Aquinas Core Teaching Principles
Great teaching is ‘Life-Transforming’. Aquinas believes that every child and young person in our rust must have access to the best possible teaching and the very best curriculum experience. Weuse the Confederation of Schools Trust’s (CST) four key academy improvement propositions, two of which are shown here:
1. The goal is for every teacher in every classroom to be as good as they can be in what they
teach (the curriculum) and how they teach (pedagogy).
2. There is no improvement for pupils without improvement in teaching and no improvement in teaching without the best professional development for teachers.
Our thoughts about teaching link closely to our thoughts on curriculum design which can be found in our document, The Aquinas Approach to Curriculum Design.
At Aquinas, our best teachers and leaders know that:
• High-quality teaching has a long-term positive effect on our pupils’ life chances, particularly for our children and young people from disadvantaged backgrounds; therefore, the development of great teachers and great teaching is the single most impactful strategy in closing the disadvantage gap;
• teacher expectations can affect pupil outcomes; setting goals that challenge and stretch
pupils' knowledge, skill, application and ambition are essential;
• setting clear expectations can help communicate shared values that improve classroom and school culture; therefore, great teaching is a key driver for the continuous promotion of
equality, diversity and inclusion;
• teachers can affect and improve the wellbeing, motivation and behaviour of their pupils; this means that great teaching helps keep children and young people safe in school and in the wider community; and
• teachers matter. They are key role models who can influence the attitudes, values and
behaviours of their pupils; pupils’ resilience and beliefs about their ability to succeed are
enhanced by teachers and the opportunities they provide for pupils to experience
We ensure our practice, including implementation of new approaches, is evidence-informed through an ongoing commitment to research and professional association. At Aquinas, we draw from the experience of colleagues, the national teaching standards, findings from the Great Teaching Review Toolkit, Rosenshine’s Principles and the ‘WalkThrus’ materials created by Tom Sherrington and Oliver Caviglioli to use as vehicles for teacher development and improvement.
Building alignment around an intentional Trust culture that views both curriculum development and the quality of teaching as our primary priorities, creates coherence and gives direction and purpose to the work of teaching pupils.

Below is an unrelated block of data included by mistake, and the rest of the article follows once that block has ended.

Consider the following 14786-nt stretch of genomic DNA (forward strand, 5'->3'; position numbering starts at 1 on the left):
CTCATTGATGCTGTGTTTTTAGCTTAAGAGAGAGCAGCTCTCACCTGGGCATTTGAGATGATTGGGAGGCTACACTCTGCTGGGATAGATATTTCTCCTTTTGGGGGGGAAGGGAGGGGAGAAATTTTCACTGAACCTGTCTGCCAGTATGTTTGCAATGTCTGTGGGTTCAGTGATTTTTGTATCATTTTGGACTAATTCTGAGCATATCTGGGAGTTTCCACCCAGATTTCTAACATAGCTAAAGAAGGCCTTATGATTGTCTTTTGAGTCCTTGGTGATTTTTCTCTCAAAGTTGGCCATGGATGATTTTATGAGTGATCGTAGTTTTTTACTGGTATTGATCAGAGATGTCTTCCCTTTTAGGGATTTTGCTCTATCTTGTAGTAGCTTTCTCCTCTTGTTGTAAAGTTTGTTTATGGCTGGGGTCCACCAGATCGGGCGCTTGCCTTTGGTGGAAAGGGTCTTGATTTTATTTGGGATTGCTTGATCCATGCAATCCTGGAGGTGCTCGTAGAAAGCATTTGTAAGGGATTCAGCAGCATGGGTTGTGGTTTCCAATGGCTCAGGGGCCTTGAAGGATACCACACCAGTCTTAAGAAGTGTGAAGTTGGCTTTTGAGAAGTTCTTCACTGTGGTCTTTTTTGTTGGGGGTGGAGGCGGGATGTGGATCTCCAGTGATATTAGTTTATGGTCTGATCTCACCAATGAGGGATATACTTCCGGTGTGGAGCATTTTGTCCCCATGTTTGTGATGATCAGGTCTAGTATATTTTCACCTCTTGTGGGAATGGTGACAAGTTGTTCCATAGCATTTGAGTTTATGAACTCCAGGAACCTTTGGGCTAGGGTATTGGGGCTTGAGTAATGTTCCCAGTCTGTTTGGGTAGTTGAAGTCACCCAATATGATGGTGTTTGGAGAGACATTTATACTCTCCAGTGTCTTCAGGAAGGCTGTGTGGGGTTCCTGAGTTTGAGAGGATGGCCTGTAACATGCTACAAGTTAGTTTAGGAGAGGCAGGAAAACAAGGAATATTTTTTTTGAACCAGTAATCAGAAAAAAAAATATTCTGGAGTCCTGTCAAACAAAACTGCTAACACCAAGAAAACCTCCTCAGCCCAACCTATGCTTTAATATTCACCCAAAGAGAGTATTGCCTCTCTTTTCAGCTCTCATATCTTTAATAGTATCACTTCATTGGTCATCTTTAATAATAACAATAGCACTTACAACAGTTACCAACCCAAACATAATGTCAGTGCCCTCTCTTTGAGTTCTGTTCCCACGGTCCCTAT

Our school-based Teaching Leads:
• Possess expert pedagogical knowledge and can demonstrate their knowledge and
experience of highly effective teaching, learning and curriculum design, rooted in current
• hold the strategic oversight of teaching (and curriculum design, as appropriate), ensuring
best practice within their academies through expert leadership of other professionals with
teacher development and curriculum responsibilities e.g. early career framework mentors,
induction tutors, subject leaders and phase leaders;
• utilise a range of leadership skills, including instructional and transformational coaching and mentoring strategies;
• represent their respective academies within the Trust and wider networks;
• work with members of the Trust Education Team to ensure their work impacts on teacher
development, curriculum implementation, the quality of education and the outcomes of all
pupils in the Trust; and
• ensure a culture of mutual trust and respect between colleagues to foster effective
relationships and supportive professional environments.
In Aquinas academies, teachers foster a love of learning that goes beyond the superficial. We nurture curiosity and strive for genuine joy in learning core knowledge.
Effective teaching is only possible in an environment where pupils feel safe and able to thrive. Our best teachers promote interactions and relationships with all pupils that are based on mutual respect, care, empathy and warmth; they avoid negative emotions in their interactions as well as being sensitive to pupils’ needs, emotions, cultures and beliefs.
Teachers create a climate of high expectation, with high challenge and high trust, so pupils feel able to take risks; encouraging pupils to attribute their success or failure to things they can change. They ensure that rules, expectations and consequences of behaviour are explicit, clear and applied consistently.